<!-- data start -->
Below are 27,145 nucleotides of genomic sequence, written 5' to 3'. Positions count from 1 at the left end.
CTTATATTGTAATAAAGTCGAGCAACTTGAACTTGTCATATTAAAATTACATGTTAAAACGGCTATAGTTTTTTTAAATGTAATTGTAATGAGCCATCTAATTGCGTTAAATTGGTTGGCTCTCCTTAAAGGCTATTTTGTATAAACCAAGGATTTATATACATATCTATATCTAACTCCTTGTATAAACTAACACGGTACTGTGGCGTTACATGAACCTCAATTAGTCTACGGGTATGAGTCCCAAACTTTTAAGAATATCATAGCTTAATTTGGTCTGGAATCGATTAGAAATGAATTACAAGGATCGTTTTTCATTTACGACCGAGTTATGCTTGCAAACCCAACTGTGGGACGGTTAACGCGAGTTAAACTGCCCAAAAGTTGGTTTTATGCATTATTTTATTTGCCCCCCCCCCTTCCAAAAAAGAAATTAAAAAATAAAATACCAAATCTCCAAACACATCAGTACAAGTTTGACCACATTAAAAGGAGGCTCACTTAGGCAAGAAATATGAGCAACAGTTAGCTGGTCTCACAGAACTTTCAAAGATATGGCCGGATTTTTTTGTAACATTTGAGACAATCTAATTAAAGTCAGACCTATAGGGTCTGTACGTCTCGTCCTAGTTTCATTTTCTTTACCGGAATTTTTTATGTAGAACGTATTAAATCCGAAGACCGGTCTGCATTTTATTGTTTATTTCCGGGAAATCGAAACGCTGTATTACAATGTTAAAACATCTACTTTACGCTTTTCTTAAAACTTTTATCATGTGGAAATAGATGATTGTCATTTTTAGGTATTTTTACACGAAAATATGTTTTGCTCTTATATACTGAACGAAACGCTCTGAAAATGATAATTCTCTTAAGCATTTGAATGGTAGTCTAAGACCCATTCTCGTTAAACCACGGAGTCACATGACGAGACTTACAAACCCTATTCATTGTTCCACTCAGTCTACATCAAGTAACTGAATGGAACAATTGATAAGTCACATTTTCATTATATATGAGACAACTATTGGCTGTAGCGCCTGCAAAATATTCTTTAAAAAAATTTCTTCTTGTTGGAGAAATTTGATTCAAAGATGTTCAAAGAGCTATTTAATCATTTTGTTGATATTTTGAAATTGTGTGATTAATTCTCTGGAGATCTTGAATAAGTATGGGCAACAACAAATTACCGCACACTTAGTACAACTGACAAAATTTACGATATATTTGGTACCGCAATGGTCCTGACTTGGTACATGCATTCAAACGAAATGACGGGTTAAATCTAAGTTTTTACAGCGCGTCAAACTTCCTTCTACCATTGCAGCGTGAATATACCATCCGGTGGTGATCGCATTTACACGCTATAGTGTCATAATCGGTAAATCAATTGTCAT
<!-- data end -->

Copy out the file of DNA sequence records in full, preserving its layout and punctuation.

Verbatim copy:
Below are 27,145 nucleotides of genomic sequence, written 5' to 3'. Positions count from 1 at the left end.
CTTATATTGTAATAAAGTCGAGCAACTTGAACTTGTCATATTAAAATTACATGTTAAAACGGCTATAGTTTTTTTAAATGTAATTGTAATGAGCCATCTAATTGCGTTAAATTGGTTGGCTCTCCTTAAAGGCTATTTTGTATAAACCAAGGATTTATATACATATCTATATCTAACTCCTTGTATAAACTAACACGGTACTGTGGCGTTACATGAACCTCAATTAGTCTACGGGTATGAGTCCCAAACTTTTAAGAATATCATAGCTTAATTTGGTCTGGAATCGATTAGAAATGAATTACAAGGATCGTTTTTCATTTACGACCGAGTTATGCTTGCAAACCCAACTGTGGGACGGTTAACGCGAGTTAAACTGCCCAAAAGTTGGTTTTATGCATTATTTTATTTGCCCCCCCCCCTTCCAAAAAAGAAATTAAAAAATAAAATACCAAATCTCCAAACACATCAGTACAAGTTTGACCACATTAAAAGGAGGCTCACTTAGGCAAGAAATATGAGCAACAGTTAGCTGGTCTCACAGAACTTTCAAAGATATGGCCGGATTTTTTTGTAACATTTGAGACAATCTAATTAAAGTCAGACCTATAGGGTCTGTACGTCTCGTCCTAGTTTCATTTTCTTTACCGGAATTTTTTATGTAGAACGTATTAAATCCGAAGACCGGTCTGCATTTTATTGTTTATTTCCGGGAAATCGAAACGCTGTATTACAATGTTAAAACATCTACTTTACGCTTTTCTTAAAACTTTTATCATGTGGAAATAGATGATTGTCATTTTTAGGTATTTTTACACGAAAATATGTTTTGCTCTTATATACTGAACGAAACGCTCTGAAAATGATAATTCTCTTAAGCATTTGAATGGTAGTCTAAGACCCATTCTCGTTAAACCACGGAGTCACATGACGAGACTTACAAACCCTATTCATTGTTCCACTCAGTCTACATCAAGTAACTGAATGGAACAATTGATAAGTCACATTTTCATTATATATGAGACAACTATTGGCTGTAGCGCCTGCAAAATATTCTTTAAAAAAATTTCTTCTTGTTGGAGAAATTTGATTCAAAGATGTTCAAAGAGCTATTTAATCATTTTGTTGATATTTTGAAATTGTGTGATTAATTCTCTGGAGATCTTGAATAAGTATGGGCAACAACAAATTACCGCACACTTAGTACAACTGACAAAATTTACGATATATTTGGTACCGCAATGGTCCTGACTTGGTACATGCATTCAAACGAAATGACGGGTTAAATCTAAGTTTTTACAGCGCGTCAAACTTCCTTCTACCATTGCAGCGTGAATATACCATCCGGTGGTGATCGCATTTACACGCTATAGTGTCATAATCGGTAAATCAATTGTCAT